Remember to catch Bill every Tuesday at 2:00 PM PST/5:00 EST on his live Blogtalk Radio program Author2Author!

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Nothing Is Broken

My brother married his first wife when he was much too young. It was one of those situations where the rest of the family sensed the marriage was a bad idea from the get go but decided silently amongst ourselves to let John figure that out for himself. Predictably, it didn’t take long for things to start going sideways. A year or two in he shared some of the troubles with me in a long phone conversation. A week later it was his birthday and during my annual well-wishing call I asked how things were with his wife.

“We had a couple drinks and hashed things out and everything is better now,” he explained.

Oh, how smug I felt knowing that everything was not in fact all better. But I should know. I have often felt the lure of that drug that is, “Now everything is all better.” I do not mean to insinuate that nothing ever gets better. Quite the opposite, as I wrote a few days ago.  But the idea that I can fix my book, or my marriage, or myself assumes that things are broken to begin with.

No one is broken. Not one person on the planet. Ideas are broken – that is, they lead you away from where you naturally want to travel, which is always towards love – but people themselves are not broken.  The only thing wrong with my brother’s relationship to his wife was that he shouldn’t have been married to her. Once they divorced, their relationship found its true form – polite, cordial, and in different cities.

And so on it goes. Stories aren’t broken, they just haven’t found their full form, or their true author. Sometimes stories come to us but we aren’t the ones meant to tell them, and so back they go into the communal story stew. I understand this is a trick of perception, but it’s a trick worth learning. Everything you do is an idea, a possibility, and all ideas are expendable. No matter how many ideas you try out and dispose, no matter how many roads lead to dry valleys, you remain intact as ever before, a perfect light seeking its fullest form.

If you like the ideas and perspectives expressed here, feel free to contact me about individual and group conferencing.

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Forge Ahead

I was reminded again of how impressed I am by carpenters as I watched two young men install my new kitchen cabinets.  What agonizing precision. I listened to them going back and forth about 1/16 of an inch and thought, “How?  How can you possibly get it right?  Sneeze and the whole thing is wonky.”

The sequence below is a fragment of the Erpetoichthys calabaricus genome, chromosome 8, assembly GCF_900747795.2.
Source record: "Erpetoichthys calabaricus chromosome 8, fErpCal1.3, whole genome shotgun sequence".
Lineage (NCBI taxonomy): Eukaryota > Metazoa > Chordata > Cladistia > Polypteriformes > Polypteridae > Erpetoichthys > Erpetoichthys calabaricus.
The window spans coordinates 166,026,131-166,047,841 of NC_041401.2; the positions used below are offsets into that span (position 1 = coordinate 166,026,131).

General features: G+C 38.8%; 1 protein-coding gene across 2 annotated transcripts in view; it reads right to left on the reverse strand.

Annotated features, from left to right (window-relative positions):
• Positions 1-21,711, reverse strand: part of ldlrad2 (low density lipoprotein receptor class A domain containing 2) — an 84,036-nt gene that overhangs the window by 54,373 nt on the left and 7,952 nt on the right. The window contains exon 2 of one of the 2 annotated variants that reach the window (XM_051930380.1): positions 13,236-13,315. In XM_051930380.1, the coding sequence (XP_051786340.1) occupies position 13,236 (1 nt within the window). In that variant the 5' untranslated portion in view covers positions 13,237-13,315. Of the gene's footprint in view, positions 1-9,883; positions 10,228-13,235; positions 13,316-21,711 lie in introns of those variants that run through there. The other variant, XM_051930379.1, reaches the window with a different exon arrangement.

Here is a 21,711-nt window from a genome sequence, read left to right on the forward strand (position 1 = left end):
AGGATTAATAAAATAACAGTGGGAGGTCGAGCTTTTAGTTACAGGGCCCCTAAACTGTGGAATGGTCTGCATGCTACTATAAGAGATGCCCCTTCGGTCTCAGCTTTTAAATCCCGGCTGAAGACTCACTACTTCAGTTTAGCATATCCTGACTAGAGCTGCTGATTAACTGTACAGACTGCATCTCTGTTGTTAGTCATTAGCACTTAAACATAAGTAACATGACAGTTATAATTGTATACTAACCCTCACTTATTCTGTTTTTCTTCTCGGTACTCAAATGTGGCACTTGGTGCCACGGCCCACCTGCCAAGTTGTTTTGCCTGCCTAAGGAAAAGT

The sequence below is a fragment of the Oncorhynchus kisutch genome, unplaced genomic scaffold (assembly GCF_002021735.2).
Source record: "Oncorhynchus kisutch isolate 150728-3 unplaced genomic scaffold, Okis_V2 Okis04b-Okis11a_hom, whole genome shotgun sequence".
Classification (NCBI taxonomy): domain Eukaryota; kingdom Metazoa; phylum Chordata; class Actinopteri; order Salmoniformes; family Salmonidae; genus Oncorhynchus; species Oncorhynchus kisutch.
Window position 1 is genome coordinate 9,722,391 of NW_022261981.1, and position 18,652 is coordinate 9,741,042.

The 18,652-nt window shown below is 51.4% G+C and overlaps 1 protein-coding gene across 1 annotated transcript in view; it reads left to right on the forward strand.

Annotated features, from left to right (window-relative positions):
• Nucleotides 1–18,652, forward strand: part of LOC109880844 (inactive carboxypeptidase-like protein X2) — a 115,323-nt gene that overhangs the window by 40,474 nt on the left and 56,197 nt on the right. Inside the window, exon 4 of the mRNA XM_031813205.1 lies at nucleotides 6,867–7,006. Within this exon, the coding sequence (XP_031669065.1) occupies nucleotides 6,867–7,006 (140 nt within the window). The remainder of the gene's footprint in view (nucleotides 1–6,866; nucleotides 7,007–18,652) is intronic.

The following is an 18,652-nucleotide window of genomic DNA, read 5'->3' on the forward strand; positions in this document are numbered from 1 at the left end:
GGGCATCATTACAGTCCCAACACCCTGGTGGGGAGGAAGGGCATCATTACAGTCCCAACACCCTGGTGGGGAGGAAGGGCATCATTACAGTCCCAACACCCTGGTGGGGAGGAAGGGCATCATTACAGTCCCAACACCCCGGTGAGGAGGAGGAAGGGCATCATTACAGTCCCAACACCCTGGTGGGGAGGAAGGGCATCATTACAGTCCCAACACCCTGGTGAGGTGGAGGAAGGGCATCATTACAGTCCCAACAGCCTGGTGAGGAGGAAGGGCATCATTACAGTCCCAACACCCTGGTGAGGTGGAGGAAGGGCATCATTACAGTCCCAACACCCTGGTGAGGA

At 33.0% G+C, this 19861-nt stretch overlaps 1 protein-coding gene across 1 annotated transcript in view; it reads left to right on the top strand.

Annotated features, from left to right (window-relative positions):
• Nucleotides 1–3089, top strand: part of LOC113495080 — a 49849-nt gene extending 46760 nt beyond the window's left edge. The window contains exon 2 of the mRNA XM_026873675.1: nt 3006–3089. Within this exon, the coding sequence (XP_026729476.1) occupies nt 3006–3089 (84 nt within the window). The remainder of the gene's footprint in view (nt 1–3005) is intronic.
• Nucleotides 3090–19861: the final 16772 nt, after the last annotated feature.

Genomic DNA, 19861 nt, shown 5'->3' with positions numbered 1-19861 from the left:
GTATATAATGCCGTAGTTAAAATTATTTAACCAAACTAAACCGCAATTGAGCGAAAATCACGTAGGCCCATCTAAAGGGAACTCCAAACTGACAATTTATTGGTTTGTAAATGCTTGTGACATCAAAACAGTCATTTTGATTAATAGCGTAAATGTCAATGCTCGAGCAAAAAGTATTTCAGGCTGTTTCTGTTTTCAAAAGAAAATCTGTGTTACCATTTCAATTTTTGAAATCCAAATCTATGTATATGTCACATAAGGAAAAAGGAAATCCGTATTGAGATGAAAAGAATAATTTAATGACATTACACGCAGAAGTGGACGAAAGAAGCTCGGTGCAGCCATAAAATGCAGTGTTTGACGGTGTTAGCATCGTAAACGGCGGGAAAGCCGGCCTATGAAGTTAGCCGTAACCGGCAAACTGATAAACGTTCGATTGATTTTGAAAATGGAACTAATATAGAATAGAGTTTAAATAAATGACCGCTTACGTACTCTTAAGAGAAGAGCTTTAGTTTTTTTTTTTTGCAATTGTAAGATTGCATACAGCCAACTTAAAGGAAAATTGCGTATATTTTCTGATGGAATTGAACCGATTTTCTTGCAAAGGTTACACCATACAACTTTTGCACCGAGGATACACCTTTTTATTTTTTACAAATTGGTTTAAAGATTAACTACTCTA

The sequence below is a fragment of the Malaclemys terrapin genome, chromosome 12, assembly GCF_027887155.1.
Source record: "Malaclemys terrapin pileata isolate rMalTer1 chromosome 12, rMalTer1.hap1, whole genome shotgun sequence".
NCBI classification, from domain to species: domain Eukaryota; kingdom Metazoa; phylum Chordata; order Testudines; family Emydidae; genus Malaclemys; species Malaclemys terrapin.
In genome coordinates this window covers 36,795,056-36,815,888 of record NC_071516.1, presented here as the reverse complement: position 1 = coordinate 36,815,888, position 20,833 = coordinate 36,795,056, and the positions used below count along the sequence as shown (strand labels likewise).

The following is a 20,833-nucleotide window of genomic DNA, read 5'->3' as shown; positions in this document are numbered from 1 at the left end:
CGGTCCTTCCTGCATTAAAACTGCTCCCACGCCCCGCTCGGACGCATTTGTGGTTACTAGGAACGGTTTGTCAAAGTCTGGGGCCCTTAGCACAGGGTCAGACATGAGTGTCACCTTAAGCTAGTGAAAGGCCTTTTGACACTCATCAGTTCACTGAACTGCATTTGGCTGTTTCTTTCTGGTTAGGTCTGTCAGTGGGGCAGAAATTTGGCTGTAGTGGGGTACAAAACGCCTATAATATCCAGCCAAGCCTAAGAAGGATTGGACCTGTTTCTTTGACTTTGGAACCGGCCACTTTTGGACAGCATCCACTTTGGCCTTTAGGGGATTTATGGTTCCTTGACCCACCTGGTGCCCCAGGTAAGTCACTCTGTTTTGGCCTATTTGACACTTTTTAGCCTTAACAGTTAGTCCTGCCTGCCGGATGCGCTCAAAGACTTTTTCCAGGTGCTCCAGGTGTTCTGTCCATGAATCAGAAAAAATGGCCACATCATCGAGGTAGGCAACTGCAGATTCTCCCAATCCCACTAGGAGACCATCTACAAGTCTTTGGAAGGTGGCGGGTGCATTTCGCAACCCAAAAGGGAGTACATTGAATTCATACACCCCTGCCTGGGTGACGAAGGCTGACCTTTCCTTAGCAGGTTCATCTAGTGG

The lead carpenter was a very meticulous fellow. I could tell it as soon as he shook my hand. He was the kind of man who would never rest until everything was lined up exactly and without a centimeter’s discrepancy. He said to me at one point about my refrigerator, “Everything will be fine. You’ve got easily 1/8 of an inch to spare.” To him, 1/8 of an inch was a gap wide enough to fall through.

But I worried for this young man. Watching him, I wondered if he believed nothing would work out if it were 1/8 of an inch off. I’ve certainly been through that in my writing, especially toward the end of a project. Here, I’m getting down to the tiny details; here, I’m toiling over a ten-word sentence in the middle of a 100,000-word novel. As I work and work that sentence, I begin believing that if it doesn’t come out right, the whole book is shot.

In carpentry, this is somewhat the case. If one cabinet is 1/16 of an inch off, all the cabinets are 1/16 of an inch off, and eventually you may have more cabinet than kitchen. Obviously, this is not so in a novel. But let us not demonize this eagle-eyed carpenter/writer for his narrow demand on one sentence. Within that absurd focus is a desire for accuracy. The belief that the entire novel hangs in the balance is a mirage, the product of fear and fatigue at the end of a long journey. But often the stuff we can’t seem to get right is a sign of where we’re headed.

Often, what is so confounding is not that our skill and desire has abandoned us, but that somewhere in our artist’s psyche a new desire has hatched, the route to which we have yet to discover. And so, what would have sufficed yesterday seems cheap and dull today. Rejoice! You have lifted your head to view the horizon and determined that where you are will no longer do. What other pleasure is there for an explorer like you than to know there are more paths to forge?